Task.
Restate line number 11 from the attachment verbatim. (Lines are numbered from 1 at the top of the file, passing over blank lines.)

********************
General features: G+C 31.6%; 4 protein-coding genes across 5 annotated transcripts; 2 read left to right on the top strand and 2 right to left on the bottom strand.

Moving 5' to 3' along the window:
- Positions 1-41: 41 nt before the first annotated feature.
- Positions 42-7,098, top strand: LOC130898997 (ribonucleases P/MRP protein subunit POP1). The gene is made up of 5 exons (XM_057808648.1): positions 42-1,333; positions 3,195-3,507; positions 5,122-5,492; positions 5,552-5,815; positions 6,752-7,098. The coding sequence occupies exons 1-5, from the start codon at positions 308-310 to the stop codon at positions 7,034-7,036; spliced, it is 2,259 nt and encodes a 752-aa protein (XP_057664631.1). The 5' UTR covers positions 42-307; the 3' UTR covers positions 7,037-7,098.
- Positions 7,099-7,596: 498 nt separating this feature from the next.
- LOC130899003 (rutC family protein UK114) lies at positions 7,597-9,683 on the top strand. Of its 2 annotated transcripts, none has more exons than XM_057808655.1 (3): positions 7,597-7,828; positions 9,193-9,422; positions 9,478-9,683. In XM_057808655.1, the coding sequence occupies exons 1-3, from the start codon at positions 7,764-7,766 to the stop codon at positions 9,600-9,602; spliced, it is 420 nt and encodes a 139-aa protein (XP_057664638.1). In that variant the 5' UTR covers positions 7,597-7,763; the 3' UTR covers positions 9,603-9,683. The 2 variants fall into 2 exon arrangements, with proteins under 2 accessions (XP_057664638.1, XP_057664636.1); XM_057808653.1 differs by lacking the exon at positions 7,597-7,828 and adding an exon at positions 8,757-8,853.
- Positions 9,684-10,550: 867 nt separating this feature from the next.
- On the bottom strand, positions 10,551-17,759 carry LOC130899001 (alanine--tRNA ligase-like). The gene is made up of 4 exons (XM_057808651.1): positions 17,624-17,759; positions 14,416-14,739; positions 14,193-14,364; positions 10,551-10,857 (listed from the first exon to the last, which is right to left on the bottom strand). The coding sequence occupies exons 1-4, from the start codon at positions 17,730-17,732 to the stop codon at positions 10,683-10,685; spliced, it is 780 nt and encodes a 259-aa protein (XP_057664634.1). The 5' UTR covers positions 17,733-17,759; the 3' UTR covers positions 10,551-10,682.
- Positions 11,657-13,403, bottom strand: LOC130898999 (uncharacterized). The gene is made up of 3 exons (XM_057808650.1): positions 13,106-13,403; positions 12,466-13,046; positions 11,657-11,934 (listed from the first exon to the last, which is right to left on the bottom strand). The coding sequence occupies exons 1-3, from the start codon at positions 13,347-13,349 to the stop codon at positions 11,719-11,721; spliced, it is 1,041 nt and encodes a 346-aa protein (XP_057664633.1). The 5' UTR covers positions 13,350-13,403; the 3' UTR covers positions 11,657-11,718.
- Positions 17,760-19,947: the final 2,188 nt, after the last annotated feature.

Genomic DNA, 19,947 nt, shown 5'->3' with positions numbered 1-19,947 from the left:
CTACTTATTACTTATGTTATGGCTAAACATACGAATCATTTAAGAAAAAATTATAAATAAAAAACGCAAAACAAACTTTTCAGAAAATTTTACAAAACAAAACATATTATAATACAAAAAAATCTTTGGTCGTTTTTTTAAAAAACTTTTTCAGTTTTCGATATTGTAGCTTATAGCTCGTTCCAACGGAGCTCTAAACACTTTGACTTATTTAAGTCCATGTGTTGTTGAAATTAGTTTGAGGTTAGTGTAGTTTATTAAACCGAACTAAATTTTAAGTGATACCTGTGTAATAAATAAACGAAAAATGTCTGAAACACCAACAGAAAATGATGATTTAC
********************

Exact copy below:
Genomic DNA, 19,947 nt, shown 5'->3' with positions numbered 1-19,947 from the left: